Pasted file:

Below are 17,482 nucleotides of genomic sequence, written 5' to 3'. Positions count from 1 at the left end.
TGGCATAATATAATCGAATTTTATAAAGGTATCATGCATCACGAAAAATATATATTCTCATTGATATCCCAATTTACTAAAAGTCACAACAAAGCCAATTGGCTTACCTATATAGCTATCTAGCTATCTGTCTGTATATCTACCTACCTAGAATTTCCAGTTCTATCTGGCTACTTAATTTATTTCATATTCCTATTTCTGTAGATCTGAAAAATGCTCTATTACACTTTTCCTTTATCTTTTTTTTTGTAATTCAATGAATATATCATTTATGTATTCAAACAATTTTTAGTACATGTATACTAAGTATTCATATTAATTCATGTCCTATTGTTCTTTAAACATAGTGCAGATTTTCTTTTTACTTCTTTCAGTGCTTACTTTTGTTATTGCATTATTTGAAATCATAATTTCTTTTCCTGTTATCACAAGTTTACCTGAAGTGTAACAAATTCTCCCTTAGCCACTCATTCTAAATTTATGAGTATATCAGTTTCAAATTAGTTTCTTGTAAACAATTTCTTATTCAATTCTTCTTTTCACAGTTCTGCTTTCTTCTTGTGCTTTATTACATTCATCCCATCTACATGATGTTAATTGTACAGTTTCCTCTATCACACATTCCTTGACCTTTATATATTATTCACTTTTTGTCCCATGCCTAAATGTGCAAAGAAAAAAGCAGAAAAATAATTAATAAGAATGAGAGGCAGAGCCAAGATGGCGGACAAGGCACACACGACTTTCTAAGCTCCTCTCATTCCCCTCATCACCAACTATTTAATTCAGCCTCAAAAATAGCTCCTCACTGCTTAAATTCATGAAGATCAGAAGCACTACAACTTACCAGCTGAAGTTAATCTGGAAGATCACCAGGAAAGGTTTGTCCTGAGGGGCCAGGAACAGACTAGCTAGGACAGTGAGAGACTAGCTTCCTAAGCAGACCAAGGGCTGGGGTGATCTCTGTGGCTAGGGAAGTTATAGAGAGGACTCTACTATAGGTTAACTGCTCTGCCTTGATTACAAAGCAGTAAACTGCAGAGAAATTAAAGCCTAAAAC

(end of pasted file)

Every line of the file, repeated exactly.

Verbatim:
Below are 17,482 nucleotides of genomic sequence, written 5' to 3'. Positions count from 1 at the left end.
TGGCATAATATAATCGAATTTTATAAAGGTATCATGCATCACGAAAAATATATATTCTCATTGATATCCCAATTTACTAAAAGTCACAACAAAGCCAATTGGCTTACCTATATAGCTATCTAGCTATCTGTCTGTATATCTACCTACCTAGAATTTCCAGTTCTATCTGGCTACTTAATTTATTTCATATTCCTATTTCTGTAGATCTGAAAAATGCTCTATTACACTTTTCCTTTATCTTTTTTTTTGTAATTCAATGAATATATCATTTATGTATTCAAACAATTTTTAGTACATGTATACTAAGTATTCATATTAATTCATGTCCTATTGTTCTTTAAACATAGTGCAGATTTTCTTTTTACTTCTTTCAGTGCTTACTTTTGTTATTGCATTATTTGAAATCATAATTTCTTTTCCTGTTATCACAAGTTTACCTGAAGTGTAACAAATTCTCCCTTAGCCACTCATTCTAAATTTATGAGTATATCAGTTTCAAATTAGTTTCTTGTAAACAATTTCTTATTCAATTCTTCTTTTCACAGTTCTGCTTTCTTCTTGTGCTTTATTACATTCATCCCATCTACATGATGTTAATTGTACAGTTTCCTCTATCACACATTCCTTGACCTTTATATATTATTCACTTTTTGTCCCATGCCTAAATGTGCAAAGAAAAAAGCAGAAAAATAATTAATAAGAATGAGAGGCAGAGCCAAGATGGCGGACAAGGCACACACGACTTTCTAAGCTCCTCTCATTCCCCTCATCACCAACTATTTAATTCAGCCTCAAAAATAGCTCCTCACTGCTTAAATTCATGAAGATCAGAAGCACTACAACTTACCAGCTGAAGTTAATCTGGAAGATCACCAGGAAAGGTTTGTCCTGAGGGGCCAGGAACAGACTAGCTAGGACAGTGAGAGACTAGCTTCCTAAGCAGACCAAGGGCTGGGGTGATCTCTGTGGCTAGGGAAGTTATAGAGAGGACTCTACTATAGGTTAACTGCTCTGCCTTGATTACAAAGCAGTAAACTGCAGAGAAATTAAAGCCTAAAAC